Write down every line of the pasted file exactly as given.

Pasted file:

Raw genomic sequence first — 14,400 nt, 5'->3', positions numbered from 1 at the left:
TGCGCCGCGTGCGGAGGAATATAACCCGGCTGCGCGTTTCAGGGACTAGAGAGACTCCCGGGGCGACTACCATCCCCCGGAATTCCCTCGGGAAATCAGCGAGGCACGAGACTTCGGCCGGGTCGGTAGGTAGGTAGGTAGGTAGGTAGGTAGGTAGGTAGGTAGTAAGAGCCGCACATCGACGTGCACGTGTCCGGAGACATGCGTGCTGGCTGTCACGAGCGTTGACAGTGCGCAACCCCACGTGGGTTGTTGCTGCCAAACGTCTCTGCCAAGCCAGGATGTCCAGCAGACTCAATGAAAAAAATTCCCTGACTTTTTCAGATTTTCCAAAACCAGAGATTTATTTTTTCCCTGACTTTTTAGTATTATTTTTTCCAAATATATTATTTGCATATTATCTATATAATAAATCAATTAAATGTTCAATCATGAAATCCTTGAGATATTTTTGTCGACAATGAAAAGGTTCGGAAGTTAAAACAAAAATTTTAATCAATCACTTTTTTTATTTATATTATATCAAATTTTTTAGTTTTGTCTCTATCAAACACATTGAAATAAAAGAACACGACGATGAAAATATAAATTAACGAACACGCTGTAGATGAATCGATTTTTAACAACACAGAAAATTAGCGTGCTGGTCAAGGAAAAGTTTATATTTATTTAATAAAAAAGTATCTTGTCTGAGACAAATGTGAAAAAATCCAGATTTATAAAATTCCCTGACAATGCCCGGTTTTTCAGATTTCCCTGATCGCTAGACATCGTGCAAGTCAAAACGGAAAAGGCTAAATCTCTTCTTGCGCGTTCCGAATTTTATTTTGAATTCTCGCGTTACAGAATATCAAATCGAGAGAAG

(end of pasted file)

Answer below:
Raw genomic sequence first — 14,400 nt, 5'->3', positions numbered from 1 at the left:
TGCGCCGCGTGCGGAGGAATATAACCCGGCTGCGCGTTTCAGGGACTAGAGAGACTCCCGGGGCGACTACCATCCCCCGGAATTCCCTCGGGAAATCAGCGAGGCACGAGACTTCGGCCGGGTCGGTAGGTAGGTAGGTAGGTAGGTAGGTAGGTAGGTAGGTAGTAAGAGCCGCACATCGACGTGCACGTGTCCGGAGACATGCGTGCTGGCTGTCACGAGCGTTGACAGTGCGCAACCCCACGTGGGTTGTTGCTGCCAAACGTCTCTGCCAAGCCAGGATGTCCAGCAGACTCAATGAAAAAAATTCCCTGACTTTTTCAGATTTTCCAAAACCAGAGATTTATTTTTTCCCTGACTTTTTAGTATTATTTTTTCCAAATATATTATTTGCATATTATCTATATAATAAATCAATTAAATGTTCAATCATGAAATCCTTGAGATATTTTTGTCGACAATGAAAAGGTTCGGAAGTTAAAACAAAAATTTTAATCAATCACTTTTTTTATTTATATTATATCAAATTTTTTAGTTTTGTCTCTATCAAACACATTGAAATAAAAGAACACGACGATGAAAATATAAATTAACGAACACGCTGTAGATGAATCGATTTTTAACAACACAGAAAATTAGCGTGCTGGTCAAGGAAAAGTTTATATTTATTTAATAAAAAAGTATCTTGTCTGAGACAAATGTGAAAAAATCCAGATTTATAAAATTCCCTGACAATGCCCGGTTTTTCAGATTTCCCTGATCGCTAGACATCGTGCAAGTCAAAACGGAAAAGGCTAAATCTCTTCTTGCGCGTTCCGAATTTTATTTTGAATTCTCGCGTTACAGAATATCAAATCGAGAGAAG